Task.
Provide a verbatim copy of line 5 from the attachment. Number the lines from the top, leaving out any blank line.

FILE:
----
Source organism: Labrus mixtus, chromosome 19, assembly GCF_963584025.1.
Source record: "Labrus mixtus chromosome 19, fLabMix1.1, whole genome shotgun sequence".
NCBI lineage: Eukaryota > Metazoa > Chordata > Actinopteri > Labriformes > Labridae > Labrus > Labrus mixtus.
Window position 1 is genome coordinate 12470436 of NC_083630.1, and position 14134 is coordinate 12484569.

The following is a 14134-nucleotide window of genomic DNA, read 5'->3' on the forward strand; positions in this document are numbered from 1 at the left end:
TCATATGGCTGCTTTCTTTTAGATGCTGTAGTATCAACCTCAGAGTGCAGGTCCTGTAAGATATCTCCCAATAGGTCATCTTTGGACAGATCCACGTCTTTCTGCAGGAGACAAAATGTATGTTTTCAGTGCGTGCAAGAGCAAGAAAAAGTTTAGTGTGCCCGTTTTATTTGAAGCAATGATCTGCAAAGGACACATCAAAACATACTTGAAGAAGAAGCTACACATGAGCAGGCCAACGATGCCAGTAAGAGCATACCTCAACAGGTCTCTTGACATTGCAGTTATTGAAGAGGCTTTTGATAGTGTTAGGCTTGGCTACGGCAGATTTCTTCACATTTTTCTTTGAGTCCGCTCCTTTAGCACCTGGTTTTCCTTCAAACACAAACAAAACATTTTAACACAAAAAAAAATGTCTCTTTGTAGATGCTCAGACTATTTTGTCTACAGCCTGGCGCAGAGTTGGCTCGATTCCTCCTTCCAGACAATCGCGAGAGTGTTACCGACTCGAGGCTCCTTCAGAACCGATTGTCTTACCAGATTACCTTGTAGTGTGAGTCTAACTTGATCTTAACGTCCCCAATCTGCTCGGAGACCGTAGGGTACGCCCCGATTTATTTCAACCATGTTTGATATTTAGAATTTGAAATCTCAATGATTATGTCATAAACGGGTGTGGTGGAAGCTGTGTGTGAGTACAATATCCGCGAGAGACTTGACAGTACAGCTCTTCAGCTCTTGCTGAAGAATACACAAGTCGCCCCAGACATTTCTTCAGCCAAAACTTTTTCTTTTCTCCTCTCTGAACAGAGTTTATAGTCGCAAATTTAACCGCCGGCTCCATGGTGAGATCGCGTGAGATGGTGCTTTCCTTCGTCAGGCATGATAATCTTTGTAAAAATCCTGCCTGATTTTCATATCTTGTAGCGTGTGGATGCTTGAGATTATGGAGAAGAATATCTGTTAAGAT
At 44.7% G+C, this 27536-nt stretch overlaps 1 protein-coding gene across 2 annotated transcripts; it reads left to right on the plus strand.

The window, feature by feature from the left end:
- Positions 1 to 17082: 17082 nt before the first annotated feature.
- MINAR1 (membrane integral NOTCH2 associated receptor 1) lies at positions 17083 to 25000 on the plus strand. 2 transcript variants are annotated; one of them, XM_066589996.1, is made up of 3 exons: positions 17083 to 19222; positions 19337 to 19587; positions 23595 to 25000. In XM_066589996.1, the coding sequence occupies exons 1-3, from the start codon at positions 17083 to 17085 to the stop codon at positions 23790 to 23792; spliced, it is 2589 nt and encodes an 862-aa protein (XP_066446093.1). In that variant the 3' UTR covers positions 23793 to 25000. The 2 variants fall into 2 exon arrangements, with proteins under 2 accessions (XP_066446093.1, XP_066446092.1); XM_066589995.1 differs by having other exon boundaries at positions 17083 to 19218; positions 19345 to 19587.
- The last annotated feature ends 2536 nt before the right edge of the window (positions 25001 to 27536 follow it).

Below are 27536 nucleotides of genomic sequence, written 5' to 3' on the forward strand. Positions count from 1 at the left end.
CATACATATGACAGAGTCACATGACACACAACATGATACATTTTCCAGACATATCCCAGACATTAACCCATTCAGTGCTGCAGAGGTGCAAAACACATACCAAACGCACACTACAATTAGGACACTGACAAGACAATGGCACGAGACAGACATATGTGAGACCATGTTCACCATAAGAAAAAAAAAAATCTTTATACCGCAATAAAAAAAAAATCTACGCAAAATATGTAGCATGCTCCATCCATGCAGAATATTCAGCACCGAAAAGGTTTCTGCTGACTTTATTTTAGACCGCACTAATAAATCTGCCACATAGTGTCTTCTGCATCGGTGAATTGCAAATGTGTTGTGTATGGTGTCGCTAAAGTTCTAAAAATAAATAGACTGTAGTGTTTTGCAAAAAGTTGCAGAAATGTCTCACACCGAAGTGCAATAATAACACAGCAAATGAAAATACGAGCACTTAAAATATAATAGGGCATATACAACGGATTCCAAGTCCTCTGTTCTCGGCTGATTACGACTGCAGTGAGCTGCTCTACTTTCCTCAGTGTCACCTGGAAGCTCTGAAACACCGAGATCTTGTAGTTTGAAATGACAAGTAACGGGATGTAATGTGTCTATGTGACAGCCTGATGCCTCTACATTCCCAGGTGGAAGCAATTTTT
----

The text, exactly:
The following is a 14134-nucleotide window of genomic DNA, read 5'->3' on the forward strand; positions in this document are numbered from 1 at the left end: